In linear algebra, the transpose of a matrix A is another matrix AT (also written A′, Atr or At) created by any one of the following equivalent actions:
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Some articles on transpose:
... Ideally, one might hope to transpose a matrix with minimal additional storage ... This leads to the problem of transposing an n × m matrix in-place, with O(1) additional storage or at most storage much less than mn ...
... an invertible matrix P over the same field such that PTAP = B where "T" denotes the matrix transpose ... Note that Halmos defines congruence in terms of conjugate transpose (with respect to a complex inner product space) rather than transpose, but this definition has not been ...
... In the mathematical and algorithmic study of graph theory, the converse, transpose or reverse of a directed graph G is another directed graph on the same set of vertices with all of ... contains an edge (u,v) then the converse/transpose/reverse of G contains an edge (v,u) and vice versa ...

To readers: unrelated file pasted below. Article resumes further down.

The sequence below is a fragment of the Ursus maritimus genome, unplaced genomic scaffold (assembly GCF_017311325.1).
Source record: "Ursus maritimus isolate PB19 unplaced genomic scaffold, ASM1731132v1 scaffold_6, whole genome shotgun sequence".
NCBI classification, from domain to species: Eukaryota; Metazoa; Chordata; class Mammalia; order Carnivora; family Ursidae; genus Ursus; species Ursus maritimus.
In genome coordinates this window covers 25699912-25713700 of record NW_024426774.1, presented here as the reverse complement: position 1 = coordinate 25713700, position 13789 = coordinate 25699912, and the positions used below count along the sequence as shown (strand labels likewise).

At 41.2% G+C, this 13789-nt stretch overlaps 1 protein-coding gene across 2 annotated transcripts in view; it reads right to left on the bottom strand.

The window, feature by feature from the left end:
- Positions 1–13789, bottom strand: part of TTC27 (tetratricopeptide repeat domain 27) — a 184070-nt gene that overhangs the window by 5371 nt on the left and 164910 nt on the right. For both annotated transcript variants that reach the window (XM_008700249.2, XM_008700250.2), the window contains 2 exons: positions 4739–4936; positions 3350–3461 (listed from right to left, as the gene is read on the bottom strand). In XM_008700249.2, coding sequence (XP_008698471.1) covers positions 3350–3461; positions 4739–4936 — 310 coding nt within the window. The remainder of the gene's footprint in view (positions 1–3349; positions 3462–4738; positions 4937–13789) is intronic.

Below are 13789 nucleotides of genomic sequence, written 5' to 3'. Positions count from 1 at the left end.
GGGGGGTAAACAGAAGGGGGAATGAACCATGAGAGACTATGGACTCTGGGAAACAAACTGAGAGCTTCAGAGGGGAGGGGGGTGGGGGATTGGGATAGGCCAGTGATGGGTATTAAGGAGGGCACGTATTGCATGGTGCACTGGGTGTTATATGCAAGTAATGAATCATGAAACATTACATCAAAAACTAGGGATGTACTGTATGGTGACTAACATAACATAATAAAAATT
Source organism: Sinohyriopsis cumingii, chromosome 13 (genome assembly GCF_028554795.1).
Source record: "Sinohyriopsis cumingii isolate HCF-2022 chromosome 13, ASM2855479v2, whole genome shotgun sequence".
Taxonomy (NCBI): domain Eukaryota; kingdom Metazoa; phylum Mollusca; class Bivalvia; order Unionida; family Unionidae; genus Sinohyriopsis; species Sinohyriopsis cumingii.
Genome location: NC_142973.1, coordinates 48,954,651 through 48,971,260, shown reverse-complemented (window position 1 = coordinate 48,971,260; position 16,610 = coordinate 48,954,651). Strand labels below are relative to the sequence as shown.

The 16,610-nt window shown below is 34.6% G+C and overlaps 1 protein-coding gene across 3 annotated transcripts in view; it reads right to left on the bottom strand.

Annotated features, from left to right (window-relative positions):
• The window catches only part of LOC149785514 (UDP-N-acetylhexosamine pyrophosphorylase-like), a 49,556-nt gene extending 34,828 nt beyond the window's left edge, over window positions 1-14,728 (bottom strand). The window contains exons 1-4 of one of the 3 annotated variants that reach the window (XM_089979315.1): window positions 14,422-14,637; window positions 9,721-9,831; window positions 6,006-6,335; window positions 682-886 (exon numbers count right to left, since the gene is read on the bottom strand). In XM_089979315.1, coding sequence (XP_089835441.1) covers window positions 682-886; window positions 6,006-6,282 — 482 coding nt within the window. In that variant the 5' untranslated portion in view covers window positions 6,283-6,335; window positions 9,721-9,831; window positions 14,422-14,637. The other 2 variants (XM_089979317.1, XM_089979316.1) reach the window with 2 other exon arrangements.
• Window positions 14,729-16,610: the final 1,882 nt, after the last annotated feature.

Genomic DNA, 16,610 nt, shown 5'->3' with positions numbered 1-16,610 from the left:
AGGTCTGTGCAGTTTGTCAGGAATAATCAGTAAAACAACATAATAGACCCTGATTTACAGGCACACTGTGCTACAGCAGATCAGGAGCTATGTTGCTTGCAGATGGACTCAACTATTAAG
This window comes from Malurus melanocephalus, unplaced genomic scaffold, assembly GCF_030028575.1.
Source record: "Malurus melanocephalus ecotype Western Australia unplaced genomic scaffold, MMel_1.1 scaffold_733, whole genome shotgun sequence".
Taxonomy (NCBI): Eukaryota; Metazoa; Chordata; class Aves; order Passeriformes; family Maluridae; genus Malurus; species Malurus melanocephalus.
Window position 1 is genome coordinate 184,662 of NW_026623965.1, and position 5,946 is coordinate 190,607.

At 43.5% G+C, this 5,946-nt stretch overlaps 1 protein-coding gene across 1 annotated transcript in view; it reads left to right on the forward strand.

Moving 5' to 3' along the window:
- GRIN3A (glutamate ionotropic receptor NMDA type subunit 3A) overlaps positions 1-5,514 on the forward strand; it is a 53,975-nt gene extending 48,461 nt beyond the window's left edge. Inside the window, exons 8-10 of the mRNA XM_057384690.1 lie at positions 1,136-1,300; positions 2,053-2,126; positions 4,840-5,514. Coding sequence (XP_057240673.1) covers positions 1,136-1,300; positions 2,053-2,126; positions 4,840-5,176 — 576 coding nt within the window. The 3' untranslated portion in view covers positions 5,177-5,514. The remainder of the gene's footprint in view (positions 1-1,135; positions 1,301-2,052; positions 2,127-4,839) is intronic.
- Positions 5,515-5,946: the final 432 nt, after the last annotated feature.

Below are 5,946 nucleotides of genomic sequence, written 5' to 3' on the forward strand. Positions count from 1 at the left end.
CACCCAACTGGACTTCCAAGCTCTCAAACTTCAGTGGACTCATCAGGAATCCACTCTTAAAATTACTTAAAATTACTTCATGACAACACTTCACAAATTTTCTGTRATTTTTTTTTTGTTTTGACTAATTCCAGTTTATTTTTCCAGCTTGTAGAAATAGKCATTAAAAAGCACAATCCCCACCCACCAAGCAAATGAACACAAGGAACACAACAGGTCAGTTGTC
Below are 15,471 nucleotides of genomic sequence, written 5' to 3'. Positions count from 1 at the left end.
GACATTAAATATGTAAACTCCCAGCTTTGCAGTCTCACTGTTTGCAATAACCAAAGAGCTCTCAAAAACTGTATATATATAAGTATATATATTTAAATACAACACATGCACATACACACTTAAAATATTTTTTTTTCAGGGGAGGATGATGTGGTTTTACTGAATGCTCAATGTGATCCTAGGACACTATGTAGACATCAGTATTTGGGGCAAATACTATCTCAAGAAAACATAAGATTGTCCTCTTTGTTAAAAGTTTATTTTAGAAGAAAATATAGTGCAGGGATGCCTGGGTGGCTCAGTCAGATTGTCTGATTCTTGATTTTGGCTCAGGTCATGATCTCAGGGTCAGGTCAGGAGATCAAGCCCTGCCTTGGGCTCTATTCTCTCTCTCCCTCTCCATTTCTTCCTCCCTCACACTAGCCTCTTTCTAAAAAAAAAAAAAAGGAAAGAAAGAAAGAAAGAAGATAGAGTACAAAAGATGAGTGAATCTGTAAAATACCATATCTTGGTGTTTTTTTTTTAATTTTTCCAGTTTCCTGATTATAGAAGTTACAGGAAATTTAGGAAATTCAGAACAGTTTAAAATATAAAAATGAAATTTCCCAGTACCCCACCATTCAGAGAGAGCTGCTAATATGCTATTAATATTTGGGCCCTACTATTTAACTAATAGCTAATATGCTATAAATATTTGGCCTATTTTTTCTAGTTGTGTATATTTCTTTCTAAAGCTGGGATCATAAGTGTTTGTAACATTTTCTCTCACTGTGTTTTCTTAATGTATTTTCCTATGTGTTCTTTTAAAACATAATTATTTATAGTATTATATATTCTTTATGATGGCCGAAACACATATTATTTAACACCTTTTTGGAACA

... Language/Library Create Determinant Transpose Element Column Row Eigenvalues Fortran m=RESHAPE(, SHAPE(m)) TRANSPOSE(m) m(i,j) m(,j) m(i,) Ch m ...
... Then the transpose (or dual) of T is an operator satisfying for all x in B1 and y in B2* ... The necessary and sufficient condition for the transpose of T to exist is that T is densely defined (for essentially the same reason as to adjoints, as discussed above.) For any Hilbert space H ... Through this isomorphism, the transpose T' relates to the adjoint T∗ in the following way , where ...
More definitions of "transpose":
- (verb): Put (a piece of music) into another key.
- (noun): A matrix formed by interchanging the rows and columns of a given matrix.
- (verb): Transpose and remain equal in value.
- (verb): Change key.
Example: "Can you transpose this fugue into G major?"
Famous quotes containing the word transpose:
“We have to transpose ourselves into this impressionability of mind, into this sensitivity to tears and spiritual repentance, into this susceptibility, before we can judge how colorful and intensive life was then.”
—Johan Huizinga (18721945)